Exchange ETF U: Watch Out For “Gremlins” | ETF Trends

Think more than 3,000 ETFs is a lot? Think even bigger because the industry is booming, with another 431 funds coming online last year. That asks a lot of advisors trying to find the signal in the ETF noise, the focus of the ETF U: Sorting Through a Growing ETF Universe panel Sunday at Exchange: An ETF Experience, where panelists including Bloomberg Senior ETF Analyst Eric Balchunas, Factset ETF Research Director Elisabeth Kashner, and CFRA Head of ETF Data and Analytics Aniket Ullal all shared their thoughts.

In such a vast world of ETFs, it’s critical to parse the data into digestible bites – that’s how Factset approaches its ETF work, according to Kashner, describing each ETF with a fit score, a letter grade, and a story on their site with metrics like efficiency, tradability, and fit. She added that misunderstanding and choosing the wrong ETF invites tracking errors, trading spreads, and performance gaps.

“We’ve had years where the difference between the top and bottom ETF in a category is 60%. So getting that right really made a difference,” Kasher said.

Factset allows advisors to compare strategies with an efficiency analysis, as well, in which, for example, the Invesco DWA Energy Momentum ETF (PXI) and the Vanguard Energy ETF (VDE) can be compared based on data points like median tracking difference, fund closure risk, derivative use, and even average spreads. PXI, for example, has a near 25 basis point average spread, while VHD has just a three basis point spread, making it somewhat cheaper.

To Balchunas, there are five factors in the ETF Due Diligence checklist to consider: exposure, cost, liquidity, risk, and scoring systems. To Balchunas, it’s important to look at ETFs and score them based on risk factors that in some ways reflect movie ratings, from G to rated R, but at Bloomberg is called the ETF Traffic Light System, rating strategies from red, to yellow, to green. He listed the risks contributing to those ratings, including leverage, potential future roll costs, lack of liquidity, and more.


“All the commodity ETFs sound so innocent, but those roll costs will eat you alive. You’ll have made the right bet but made no money,” Balchunas said, comparing at least one strategy to Gremlins, the cute buy monstrous creatures from the 1984 film.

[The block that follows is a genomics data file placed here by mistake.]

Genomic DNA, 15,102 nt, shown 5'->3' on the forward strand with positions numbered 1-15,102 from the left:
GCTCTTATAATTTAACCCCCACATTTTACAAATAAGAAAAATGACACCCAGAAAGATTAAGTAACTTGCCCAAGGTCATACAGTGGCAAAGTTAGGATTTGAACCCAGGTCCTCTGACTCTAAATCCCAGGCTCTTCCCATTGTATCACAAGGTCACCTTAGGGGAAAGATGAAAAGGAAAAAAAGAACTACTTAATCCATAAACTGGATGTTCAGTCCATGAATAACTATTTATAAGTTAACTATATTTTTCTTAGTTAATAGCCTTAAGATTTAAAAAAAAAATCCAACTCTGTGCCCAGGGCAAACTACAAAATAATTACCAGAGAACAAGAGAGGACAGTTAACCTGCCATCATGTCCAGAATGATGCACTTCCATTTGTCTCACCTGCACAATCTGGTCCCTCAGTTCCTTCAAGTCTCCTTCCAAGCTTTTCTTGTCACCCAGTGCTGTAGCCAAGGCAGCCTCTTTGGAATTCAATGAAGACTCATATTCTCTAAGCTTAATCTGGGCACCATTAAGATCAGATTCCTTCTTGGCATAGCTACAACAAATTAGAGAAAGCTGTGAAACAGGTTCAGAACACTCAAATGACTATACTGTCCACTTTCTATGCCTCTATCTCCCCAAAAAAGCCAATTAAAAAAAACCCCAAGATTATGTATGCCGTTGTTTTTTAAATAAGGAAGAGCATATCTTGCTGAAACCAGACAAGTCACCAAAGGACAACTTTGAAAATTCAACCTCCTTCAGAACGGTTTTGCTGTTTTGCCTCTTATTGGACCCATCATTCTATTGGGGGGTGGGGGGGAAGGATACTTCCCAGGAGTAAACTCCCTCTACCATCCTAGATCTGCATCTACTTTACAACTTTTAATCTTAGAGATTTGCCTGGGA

What are some of the advantages of such a scoring system? It covers all ETFs, Balchunas said, adding speed and a recognition that most people don’t actually read prospectuses. Looking at so many different ETFs, the fields in the Bloomberg Intelligence system can empower investors to see measures like purity, in which revenue comes from pure play sources, or ESG, measured at Bloomberg Intelligence with ETFs scored with an E, an S, or a G.

Closing out the talk, Ullal addressed CFRA’s own research process, examining ETFs in a broader context. Considering model portfolios, sector, industry& thematic factors, and market comment, CFRA then looks closely at each given firm.

“What we do is take the entire ETF universe globally and classify it in granular ways,” Ullal said. “Once we’ve done that, we can get into other specific ETF comparisons and ETF level.”

CFRA uses machine learning to help produce the firm’s star ratings, a one to a five-star system that is fed by information like sector performance and expenses versus other ETFs. To build the machine learning model, CFRA analysts gather ratings of the underlying stocks and add forensic trends on top of earnings score and manager track record on top of industry trends. The star model is updated on a monthly basis, with the firm having moderated the ratings, so they don’t fluctuate wildly thanks to a smoothing algorithm.

“Over time, it’s getting smarter; it’s learning through the data we’ve already compiled,” Ullal said. “We really try to make sure the data’s diverse, and it really represents what’s happening in the market.”

For more coverage of the Exchange conference, please visit VettaFi | ETF Trends.